The work we do is important and it is empowering, particularly when it is bringing awareness to social justice issues. Much of creative work does exactly this while other sectors of society refuse to acknowledge the social ills we endure and even erases them.
This also fails to acknowledge the barriers overcome by marginalized groups who have a difficult time even entering the creative world, let alone being compensated for the work they do once recognized.
Some of the most famous sellouts of all time include The Beatles, Michelangelo, and Francis Ford Coppola – The Beatles for changing their image to attract success; Michelangelo for painting the Sistine Chapel, even though he preferred to create sculptures; and Coppola for directing The Godfather, although he disapproved of its message.
This is limiting to the image of creative people because it aims to keep us down. It’s in the same category as the starving artist myth because it impedes the success of beautiful work for fear of criticism, and it devalues work based on financial factors.
The best quote I’ve come across opposing this myth is this: “A selling artist is not a sellout artist.”
The creative process is exactly that. It goes through stages that may begin with adhering to strong personal values and turn into something that is both pure and lucrative. And that’s okay! In fact, this is great because brilliant, life-changing work needs to be exposed in order to be appreciated.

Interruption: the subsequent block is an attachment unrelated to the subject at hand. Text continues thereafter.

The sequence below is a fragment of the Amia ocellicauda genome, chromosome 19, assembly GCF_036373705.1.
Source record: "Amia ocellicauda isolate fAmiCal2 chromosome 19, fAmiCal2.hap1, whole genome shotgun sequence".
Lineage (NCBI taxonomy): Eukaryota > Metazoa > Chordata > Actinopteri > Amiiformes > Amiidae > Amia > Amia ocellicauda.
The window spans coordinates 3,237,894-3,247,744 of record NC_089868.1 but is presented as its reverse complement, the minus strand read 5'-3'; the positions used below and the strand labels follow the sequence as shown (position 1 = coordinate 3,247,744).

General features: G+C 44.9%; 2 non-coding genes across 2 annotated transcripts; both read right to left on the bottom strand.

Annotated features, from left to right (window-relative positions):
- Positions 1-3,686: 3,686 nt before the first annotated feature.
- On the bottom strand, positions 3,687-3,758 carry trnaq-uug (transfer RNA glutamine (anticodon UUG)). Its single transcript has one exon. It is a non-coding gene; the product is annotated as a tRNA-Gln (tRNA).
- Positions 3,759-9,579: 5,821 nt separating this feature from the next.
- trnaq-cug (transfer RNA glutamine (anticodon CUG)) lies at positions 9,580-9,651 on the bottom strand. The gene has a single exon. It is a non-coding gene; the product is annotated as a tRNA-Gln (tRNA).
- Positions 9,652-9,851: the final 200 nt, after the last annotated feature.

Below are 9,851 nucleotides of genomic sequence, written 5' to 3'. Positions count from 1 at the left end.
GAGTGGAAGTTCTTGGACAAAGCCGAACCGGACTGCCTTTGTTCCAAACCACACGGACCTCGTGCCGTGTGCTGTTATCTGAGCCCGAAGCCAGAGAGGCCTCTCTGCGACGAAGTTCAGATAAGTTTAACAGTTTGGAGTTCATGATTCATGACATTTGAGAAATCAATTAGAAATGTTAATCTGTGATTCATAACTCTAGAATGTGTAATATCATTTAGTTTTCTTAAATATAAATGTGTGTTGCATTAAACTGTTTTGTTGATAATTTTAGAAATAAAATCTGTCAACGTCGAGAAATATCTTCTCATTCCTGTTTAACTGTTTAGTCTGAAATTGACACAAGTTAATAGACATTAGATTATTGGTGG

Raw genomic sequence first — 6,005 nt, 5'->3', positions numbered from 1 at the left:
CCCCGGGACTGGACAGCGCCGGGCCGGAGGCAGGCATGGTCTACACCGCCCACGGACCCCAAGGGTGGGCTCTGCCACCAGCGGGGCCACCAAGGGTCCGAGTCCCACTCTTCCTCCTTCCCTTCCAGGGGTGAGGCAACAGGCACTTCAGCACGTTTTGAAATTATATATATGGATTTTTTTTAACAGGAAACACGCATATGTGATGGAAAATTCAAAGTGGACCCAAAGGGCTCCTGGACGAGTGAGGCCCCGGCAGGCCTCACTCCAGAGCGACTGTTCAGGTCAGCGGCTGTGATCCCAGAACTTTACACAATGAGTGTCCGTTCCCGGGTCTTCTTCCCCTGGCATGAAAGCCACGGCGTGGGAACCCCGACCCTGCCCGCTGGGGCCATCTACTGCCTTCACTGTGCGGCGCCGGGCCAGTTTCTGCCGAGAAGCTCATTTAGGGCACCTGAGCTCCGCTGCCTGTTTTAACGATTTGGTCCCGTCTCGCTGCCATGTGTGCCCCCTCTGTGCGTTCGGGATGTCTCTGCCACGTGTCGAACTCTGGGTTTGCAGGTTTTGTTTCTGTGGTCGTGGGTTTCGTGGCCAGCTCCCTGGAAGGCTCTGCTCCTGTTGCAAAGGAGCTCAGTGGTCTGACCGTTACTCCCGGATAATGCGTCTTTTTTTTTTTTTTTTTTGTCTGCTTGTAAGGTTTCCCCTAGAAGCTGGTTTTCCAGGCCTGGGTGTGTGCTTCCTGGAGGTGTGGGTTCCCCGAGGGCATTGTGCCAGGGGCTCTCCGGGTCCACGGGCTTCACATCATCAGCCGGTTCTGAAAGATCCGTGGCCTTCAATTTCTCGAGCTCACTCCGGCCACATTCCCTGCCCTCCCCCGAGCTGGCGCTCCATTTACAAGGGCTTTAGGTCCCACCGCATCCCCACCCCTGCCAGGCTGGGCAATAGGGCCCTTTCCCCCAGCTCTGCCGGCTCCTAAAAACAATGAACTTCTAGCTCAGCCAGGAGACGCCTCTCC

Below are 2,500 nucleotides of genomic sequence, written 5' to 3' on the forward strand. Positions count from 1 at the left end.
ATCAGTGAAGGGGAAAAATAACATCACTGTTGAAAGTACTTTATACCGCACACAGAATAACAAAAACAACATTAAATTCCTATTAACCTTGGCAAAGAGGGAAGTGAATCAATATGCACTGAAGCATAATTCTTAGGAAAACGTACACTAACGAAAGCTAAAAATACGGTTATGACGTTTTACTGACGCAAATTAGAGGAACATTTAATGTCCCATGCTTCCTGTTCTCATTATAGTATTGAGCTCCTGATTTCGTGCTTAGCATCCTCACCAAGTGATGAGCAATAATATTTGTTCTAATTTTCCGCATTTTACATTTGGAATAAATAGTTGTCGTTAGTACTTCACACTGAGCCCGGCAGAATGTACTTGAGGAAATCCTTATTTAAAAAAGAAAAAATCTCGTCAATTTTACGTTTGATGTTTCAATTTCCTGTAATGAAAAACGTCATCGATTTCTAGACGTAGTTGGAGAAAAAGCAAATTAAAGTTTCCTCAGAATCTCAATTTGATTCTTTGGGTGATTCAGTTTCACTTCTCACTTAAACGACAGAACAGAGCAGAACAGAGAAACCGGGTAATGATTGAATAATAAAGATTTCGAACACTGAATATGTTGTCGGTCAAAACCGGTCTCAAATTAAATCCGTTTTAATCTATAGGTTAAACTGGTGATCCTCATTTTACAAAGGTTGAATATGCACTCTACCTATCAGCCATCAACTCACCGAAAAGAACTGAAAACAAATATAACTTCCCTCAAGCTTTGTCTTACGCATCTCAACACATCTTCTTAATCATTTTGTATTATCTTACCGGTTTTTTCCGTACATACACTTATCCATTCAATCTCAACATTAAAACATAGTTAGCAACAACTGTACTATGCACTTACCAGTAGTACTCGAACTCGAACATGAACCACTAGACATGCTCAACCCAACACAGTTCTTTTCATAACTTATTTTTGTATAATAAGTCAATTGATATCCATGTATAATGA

Creative work brings invisible ills and invisible people to the public eye. There is nothing further from selling-out than that.
Doing creative work can be fun, but it’s also hard.
Achieving success through creative work takes time and effort. And just like any other job, it means a lot of competition, rejection, and frustration.
However, creativity is both a necessary and lucrative skill that has a wide range of applications. And those of us who have this skill play a significant role in society and deserve to be compensated for our work without settling for less or feeling selfish for wanting more.
Katherine Garcia is a Contributing Writer for Everyday Feminism. She is a recent college graduate with a BA in Radio, TV, Film and soon to be graduate school student pursuing a Masters in Women and Gender Studies. She is passionate about LGBTQIA+ rights, domestic violence advocacy, Latinx issues, and mental health awareness, as well as 80s hair metal, used book stores, astrology, and chocolate. You can follow her on Twitter @.